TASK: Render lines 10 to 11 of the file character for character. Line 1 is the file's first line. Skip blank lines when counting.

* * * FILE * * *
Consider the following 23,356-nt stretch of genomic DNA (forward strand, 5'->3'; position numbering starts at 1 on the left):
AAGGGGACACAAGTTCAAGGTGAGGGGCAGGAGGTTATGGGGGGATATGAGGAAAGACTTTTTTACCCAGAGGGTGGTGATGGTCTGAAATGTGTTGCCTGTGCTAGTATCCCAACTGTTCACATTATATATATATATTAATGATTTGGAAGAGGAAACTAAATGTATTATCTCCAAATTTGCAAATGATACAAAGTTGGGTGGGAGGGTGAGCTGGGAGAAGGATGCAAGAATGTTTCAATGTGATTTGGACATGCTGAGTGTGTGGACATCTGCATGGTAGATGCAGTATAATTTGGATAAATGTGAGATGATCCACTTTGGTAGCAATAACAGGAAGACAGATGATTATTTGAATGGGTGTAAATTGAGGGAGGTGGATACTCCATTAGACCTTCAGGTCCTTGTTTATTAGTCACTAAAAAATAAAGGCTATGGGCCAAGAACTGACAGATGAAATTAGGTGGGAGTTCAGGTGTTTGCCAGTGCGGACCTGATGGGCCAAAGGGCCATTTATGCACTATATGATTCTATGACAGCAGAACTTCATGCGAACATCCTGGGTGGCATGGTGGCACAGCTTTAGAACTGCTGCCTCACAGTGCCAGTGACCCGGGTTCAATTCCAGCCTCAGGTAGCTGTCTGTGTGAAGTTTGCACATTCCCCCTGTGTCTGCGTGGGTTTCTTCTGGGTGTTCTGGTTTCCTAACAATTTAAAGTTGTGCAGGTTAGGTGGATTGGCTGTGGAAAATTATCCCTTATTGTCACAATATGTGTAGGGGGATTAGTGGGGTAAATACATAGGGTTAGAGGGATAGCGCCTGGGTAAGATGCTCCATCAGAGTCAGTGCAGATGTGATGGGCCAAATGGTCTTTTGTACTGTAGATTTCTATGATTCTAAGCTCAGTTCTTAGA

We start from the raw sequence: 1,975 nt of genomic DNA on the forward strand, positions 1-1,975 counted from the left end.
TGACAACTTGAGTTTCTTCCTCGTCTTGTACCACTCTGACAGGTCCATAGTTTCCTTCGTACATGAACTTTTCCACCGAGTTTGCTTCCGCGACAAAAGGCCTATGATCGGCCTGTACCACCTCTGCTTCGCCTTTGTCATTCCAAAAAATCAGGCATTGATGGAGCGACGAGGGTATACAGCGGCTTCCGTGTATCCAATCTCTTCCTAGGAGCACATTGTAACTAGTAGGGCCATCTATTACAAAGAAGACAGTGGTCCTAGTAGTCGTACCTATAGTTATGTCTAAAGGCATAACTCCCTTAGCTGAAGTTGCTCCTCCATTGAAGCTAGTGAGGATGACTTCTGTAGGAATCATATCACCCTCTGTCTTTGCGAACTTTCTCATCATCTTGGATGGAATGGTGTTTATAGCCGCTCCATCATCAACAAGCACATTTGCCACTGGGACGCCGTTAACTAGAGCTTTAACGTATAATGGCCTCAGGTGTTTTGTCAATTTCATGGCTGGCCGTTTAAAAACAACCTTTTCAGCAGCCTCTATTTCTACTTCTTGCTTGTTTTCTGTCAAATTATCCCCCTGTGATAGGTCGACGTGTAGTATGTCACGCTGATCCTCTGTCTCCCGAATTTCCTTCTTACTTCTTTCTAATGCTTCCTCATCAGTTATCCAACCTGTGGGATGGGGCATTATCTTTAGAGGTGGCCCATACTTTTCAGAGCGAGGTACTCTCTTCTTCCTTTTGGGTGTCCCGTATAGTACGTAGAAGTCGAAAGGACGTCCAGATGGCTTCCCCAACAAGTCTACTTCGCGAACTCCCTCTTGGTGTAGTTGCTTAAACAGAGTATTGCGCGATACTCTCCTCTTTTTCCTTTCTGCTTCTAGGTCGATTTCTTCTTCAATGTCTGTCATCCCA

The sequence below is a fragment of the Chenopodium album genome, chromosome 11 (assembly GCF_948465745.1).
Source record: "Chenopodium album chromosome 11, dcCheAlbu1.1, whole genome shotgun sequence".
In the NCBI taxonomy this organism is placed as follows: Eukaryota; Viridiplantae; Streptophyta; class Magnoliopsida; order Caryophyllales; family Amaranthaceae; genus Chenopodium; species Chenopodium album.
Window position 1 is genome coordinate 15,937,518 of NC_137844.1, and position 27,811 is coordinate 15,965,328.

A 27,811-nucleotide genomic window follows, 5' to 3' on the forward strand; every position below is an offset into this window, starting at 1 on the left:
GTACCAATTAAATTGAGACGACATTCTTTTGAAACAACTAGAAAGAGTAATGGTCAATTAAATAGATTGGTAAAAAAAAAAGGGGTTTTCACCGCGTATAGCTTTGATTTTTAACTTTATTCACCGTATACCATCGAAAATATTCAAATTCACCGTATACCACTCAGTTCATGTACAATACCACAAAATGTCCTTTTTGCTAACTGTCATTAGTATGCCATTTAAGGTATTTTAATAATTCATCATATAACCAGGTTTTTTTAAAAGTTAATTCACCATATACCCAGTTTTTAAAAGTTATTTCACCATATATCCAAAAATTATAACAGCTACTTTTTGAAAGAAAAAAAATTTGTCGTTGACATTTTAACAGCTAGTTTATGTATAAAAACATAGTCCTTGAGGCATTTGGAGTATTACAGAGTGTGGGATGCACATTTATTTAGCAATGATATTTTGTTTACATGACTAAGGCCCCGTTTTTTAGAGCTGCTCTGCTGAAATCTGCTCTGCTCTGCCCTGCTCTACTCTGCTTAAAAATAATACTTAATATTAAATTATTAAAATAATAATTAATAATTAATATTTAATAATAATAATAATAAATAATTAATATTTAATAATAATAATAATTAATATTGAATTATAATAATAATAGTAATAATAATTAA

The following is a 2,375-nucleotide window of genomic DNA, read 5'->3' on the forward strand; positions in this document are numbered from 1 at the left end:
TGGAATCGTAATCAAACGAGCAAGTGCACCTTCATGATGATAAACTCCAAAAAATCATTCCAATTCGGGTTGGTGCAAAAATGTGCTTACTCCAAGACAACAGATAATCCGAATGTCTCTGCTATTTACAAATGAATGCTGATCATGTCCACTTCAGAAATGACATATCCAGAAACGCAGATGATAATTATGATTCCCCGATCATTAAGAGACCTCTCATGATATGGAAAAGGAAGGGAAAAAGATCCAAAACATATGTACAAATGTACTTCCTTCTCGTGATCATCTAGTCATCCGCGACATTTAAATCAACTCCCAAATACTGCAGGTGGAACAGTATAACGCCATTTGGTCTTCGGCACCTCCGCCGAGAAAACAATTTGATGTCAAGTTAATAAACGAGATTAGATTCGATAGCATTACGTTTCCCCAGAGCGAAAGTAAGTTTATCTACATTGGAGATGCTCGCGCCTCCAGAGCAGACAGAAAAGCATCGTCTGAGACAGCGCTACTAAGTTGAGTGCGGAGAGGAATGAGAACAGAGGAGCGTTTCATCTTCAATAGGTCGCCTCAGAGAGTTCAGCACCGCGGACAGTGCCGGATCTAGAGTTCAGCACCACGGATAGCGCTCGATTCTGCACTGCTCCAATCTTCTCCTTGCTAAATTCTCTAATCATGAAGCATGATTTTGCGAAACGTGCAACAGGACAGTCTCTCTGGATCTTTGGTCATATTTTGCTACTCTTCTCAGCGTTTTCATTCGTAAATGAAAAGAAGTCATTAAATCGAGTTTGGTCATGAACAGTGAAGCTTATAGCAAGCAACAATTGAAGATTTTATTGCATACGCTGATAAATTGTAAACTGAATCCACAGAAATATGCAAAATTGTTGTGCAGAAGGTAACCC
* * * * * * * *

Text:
GTACCAATTAAATTGAGACGACATTCTTTTGAAACAACTAGAAAGAGTAATGGTCAATTAAATAGATTGGTAAAAAAAAAAGGGGTTTTCACCGCGTATAGCTTTGATTTTTAACTTTATTCACCGTATACCATCGAAAATATTCAAATTCACCGTATACCACTCAGTTCATGTACAATACCACAAAATGTCCTTTTTGCTAACTGTCATTAGTATGCCATTTAAGGTATTTTAATAATTCATCATATAACCAGGTTTTTTTAAAAGTTAATTCACCATATACCCAGTTTTTAAAAGTTATTTCACCATATATCCAAAAATTATAACAGCTACTTTTTGAAAGAAAAAAAATTTGTCGTTGACATTTTAACAGCTAGTTTATGTATAAAAACATAGTCCTTGAGGCATTTGGAGTATTACAGAGTGTGGGATGCACATTTATTTAGCAATGATATTTTGTTTACATGACTAAGGCCCCGTTTTTTAGAGCTGCTCTGCTGAAATCTGCTCTGCTCTGCCCTGCTCTACTCTGCTTAAAAATAATACTTAATATTAAATTATTAAAATAATAATTAATAATTAATATTTAATAATAATAATAATAAATAATTAATATTTAATAATAATAATAATTAATATTGAATTATAATAATAATAGTAATAATAATTAA

The following is a 2,375-nucleotide window of genomic DNA, read 5'->3' on the forward strand; positions in this document are numbered from 1 at the left end: